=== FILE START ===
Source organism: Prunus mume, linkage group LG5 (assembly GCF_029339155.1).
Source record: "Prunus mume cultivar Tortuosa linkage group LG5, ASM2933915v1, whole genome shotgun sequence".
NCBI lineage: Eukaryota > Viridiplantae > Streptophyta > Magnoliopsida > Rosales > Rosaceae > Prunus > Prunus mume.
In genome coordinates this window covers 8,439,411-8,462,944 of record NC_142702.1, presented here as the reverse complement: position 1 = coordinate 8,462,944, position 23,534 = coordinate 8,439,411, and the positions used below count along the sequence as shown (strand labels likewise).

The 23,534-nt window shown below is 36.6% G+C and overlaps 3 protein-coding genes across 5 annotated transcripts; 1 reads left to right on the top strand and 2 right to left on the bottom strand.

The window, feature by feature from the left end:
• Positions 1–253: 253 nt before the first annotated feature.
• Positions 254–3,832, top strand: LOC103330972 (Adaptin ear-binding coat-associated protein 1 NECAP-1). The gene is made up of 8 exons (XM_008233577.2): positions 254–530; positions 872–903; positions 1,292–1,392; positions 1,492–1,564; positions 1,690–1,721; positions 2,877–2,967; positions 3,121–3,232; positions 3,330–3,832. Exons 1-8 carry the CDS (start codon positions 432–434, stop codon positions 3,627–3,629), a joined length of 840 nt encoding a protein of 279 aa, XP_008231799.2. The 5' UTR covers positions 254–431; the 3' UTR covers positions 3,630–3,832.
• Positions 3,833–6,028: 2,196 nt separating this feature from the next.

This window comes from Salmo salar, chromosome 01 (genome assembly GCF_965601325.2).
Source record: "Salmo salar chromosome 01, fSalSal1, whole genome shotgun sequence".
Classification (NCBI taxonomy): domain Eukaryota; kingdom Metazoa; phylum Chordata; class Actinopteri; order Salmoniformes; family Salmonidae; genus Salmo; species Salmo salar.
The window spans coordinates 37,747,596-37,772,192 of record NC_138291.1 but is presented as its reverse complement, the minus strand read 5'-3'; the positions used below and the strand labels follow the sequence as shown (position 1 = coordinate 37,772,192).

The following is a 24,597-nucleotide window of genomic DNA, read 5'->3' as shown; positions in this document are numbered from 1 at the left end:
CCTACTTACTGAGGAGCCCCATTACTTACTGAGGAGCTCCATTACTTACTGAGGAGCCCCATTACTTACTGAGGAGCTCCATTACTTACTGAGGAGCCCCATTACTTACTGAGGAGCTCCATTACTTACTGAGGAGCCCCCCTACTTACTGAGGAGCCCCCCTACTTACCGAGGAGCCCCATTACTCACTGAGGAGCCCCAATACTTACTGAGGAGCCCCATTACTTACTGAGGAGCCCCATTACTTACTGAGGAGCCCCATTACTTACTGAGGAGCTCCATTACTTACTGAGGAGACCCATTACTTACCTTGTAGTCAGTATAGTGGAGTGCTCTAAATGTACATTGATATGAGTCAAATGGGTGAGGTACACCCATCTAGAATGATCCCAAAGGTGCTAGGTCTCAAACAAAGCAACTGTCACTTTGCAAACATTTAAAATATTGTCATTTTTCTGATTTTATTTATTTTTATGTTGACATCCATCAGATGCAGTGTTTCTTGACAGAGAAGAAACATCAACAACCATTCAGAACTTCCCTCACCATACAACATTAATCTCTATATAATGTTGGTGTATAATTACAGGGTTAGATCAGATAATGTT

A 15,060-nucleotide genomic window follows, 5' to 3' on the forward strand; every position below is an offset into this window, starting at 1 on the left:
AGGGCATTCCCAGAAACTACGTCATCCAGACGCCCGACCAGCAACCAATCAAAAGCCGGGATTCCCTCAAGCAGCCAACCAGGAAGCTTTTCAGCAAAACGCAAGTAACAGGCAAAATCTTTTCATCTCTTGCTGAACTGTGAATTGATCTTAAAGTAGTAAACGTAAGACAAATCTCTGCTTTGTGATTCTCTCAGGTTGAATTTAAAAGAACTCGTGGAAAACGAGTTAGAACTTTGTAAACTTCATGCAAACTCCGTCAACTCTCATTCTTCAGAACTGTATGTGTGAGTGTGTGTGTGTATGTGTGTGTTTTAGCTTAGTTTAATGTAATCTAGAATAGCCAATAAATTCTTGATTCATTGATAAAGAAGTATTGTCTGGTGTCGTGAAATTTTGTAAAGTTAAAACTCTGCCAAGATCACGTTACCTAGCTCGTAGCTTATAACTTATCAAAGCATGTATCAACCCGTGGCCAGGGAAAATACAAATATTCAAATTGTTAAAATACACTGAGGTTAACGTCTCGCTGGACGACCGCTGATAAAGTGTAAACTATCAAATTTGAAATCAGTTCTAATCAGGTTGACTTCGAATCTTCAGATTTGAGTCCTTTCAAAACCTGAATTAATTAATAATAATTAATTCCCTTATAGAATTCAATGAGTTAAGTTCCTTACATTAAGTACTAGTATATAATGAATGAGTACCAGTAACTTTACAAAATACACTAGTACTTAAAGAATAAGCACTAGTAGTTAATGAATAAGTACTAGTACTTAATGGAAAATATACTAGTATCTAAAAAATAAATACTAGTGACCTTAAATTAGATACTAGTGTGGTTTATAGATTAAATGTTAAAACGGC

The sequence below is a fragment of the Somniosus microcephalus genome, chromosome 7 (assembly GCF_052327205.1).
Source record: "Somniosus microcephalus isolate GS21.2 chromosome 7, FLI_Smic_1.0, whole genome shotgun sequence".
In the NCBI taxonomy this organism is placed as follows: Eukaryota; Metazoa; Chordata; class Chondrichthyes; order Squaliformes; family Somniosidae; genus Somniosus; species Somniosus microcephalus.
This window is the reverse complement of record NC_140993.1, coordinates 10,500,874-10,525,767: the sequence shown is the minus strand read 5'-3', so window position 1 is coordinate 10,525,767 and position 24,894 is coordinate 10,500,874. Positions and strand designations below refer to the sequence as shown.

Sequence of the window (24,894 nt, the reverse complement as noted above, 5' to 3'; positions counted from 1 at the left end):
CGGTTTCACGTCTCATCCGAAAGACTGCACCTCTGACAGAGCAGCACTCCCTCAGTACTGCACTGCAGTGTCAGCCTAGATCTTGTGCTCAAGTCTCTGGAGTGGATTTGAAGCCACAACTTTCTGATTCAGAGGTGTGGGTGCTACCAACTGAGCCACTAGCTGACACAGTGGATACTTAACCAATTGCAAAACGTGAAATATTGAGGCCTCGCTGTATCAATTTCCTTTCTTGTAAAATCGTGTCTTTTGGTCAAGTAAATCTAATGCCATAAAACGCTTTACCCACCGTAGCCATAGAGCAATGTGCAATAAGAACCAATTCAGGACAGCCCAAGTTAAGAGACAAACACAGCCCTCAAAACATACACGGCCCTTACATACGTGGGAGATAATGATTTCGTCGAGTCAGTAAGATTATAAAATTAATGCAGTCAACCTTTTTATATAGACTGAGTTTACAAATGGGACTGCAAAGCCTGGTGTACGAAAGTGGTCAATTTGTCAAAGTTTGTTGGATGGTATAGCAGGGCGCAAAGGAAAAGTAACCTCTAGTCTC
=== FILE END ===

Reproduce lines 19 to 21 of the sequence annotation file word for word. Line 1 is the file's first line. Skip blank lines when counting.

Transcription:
Source record: "Somniosus microcephalus isolate GS21.2 chromosome 7, FLI_Smic_1.0, whole genome shotgun sequence".
In the NCBI taxonomy this organism is placed as follows: Eukaryota; Metazoa; Chordata; class Chondrichthyes; order Squaliformes; family Somniosidae; genus Somniosus; species Somniosus microcephalus.
This window is the reverse complement of record NC_140993.1, coordinates 10,500,874-10,525,767: the sequence shown is the minus strand read 5'-3', so window position 1 is coordinate 10,525,767 and position 24,894 is coordinate 10,500,874. Positions and strand designations below refer to the sequence as shown.